Conrad Felixmüller. Self-Portrait (Selbstbildnis) (plate 24) from the illustrated book Deutsche Graphiker der Gegenwart (German Printmakers of Our Time). 1920 (print executed 1919)

Conrad Felixmüller

Self-Portrait (Selbstbildnis) (plate 24) from the illustrated book Deutsche Graphiker der Gegenwart (German Printmakers of Our Time)

1920 (print executed 1919)

Medium
Woodcut from an illustrated book with fifteen lithographs, eight woodcuts, eight reproductions and one lithographed cover
Dimensions
composition: 9 7/16 x 6 11/16" (24 x 17 cm); page: 12 11/16 x 9 9/16" (32.3 x 24.3 cm)
Publisher
Klinkhardt & Biermann, Leipzig
Edition
600 (including deluxe edition of 100, numbered 1-100, with a drypoint by Max Beckmann; and a regular edition of 500 [this ex.]); plus few (2 or 3) proofs, handprinted by the artist
Credit
Purchase
Object number
2.1942.17
Copyright
© 2017 Conrad Felixmüller / Artists Rights Society (ARS), New York / VG Bild-Kunst, Germany
Illustrated Book
Deutsche Graphiker der Gegenwart (German Printmakers of Our Time)
Department
Drawings and Prints
This work is not on view.
This work is part of an illustrated book with 23 other works online.
Conrad Felixmüller has 41 works  online.
There are 5,181 illustrated books online.

Deutsche Graphiker der Gegenwart (German printmakers of our time) brings together woodcuts, lithographs, and reproductions by thirty-one artists representing a cross-section of styles from Impressionism to Expressionism, uniting under a single cover works ranging from naturalistic self-portraits to left-wing political caricatures. It features works by artists associated with the Berlin Secession (an exhibiting society comprised primarily of German Impressionists), with Expressionist groups like the Brücke and Der Blaue Reiter, and with the political Novembergruppe, as well as artists like Max Beckmann who were not affliliated with any group.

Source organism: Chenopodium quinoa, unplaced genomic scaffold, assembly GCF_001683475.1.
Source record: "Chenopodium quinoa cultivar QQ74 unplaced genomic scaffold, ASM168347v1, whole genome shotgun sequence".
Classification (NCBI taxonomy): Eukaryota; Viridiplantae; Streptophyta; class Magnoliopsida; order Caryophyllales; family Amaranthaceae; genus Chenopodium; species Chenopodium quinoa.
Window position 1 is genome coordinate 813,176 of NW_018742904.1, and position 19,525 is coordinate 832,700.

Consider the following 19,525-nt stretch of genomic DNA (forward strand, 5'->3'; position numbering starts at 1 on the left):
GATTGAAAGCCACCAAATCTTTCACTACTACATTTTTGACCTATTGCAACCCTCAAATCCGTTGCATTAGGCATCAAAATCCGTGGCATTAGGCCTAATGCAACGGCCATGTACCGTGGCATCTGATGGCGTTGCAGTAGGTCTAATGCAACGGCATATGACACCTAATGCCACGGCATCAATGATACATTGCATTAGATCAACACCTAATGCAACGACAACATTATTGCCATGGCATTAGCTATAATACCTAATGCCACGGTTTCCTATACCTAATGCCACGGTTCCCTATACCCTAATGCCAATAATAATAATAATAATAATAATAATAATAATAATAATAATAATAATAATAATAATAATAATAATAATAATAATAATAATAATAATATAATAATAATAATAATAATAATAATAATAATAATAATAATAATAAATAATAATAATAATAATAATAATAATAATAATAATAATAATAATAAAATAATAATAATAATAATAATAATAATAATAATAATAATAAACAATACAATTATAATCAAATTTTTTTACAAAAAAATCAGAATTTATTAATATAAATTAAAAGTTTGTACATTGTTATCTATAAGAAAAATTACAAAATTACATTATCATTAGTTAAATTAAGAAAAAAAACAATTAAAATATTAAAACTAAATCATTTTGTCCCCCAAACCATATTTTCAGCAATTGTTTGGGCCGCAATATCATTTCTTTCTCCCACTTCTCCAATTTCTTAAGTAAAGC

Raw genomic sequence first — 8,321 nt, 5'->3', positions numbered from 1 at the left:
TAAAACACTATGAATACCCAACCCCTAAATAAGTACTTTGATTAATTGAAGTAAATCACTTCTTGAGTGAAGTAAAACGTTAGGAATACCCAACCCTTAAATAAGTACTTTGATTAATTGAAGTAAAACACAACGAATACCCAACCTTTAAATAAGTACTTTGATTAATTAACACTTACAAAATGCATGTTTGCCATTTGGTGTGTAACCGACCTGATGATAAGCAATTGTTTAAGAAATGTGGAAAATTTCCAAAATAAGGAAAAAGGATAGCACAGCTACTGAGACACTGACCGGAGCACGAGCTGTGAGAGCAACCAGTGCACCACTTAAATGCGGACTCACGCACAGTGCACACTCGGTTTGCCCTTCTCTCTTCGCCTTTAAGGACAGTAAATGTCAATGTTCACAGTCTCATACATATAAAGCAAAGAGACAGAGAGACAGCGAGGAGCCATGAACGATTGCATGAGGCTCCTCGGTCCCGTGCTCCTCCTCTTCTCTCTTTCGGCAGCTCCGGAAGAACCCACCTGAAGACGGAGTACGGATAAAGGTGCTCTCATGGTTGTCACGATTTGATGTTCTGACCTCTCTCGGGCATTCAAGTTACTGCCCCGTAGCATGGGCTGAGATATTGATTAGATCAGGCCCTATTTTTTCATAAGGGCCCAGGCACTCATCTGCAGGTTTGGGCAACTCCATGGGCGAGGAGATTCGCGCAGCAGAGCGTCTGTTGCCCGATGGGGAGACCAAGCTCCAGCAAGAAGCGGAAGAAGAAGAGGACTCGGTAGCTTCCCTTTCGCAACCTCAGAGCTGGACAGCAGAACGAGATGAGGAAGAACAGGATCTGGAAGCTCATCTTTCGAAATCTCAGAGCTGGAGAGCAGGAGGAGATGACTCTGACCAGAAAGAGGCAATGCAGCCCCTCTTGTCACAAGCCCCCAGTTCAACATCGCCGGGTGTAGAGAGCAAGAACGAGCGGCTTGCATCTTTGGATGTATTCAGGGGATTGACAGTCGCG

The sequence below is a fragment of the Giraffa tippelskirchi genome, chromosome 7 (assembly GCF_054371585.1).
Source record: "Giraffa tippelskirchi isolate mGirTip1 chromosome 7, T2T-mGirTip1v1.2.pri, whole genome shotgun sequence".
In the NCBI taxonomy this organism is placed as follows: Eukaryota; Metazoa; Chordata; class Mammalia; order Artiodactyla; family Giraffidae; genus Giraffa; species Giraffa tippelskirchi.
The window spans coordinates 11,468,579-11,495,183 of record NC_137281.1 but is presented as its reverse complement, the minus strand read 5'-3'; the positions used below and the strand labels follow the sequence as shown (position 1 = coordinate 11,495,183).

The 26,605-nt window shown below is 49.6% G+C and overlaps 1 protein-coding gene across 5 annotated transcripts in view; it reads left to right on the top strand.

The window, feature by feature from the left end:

In his introduction, art historian Kurt Pfister identified Expressionism as the leading force in German art at the time, while stressing the plurality of approaches to style and subject matter that the movement encompassed. Pfister emphasized the openness of German artists to foreign sources, and cited the importance of Paul Cézanne, Edvard Munch, and Pablo Picasso as well as Japanese, Indian, African, and Gothic art for the development of German art. There was a fifty-year difference in age between the oldest artist, Max Liebermann, and the youngest, Conrad Felixmüller, featured in the collection. The volume also included Lyonel Feininger, an American who had lived in Germany since 1896, as well as Austrian artists Oskar Kokoschka and Alfred Kubin.

Publication excerpt from Heather Hess, German Expressionist Digital Archive Project, German Expressionism: Works from the Collection. 2011.

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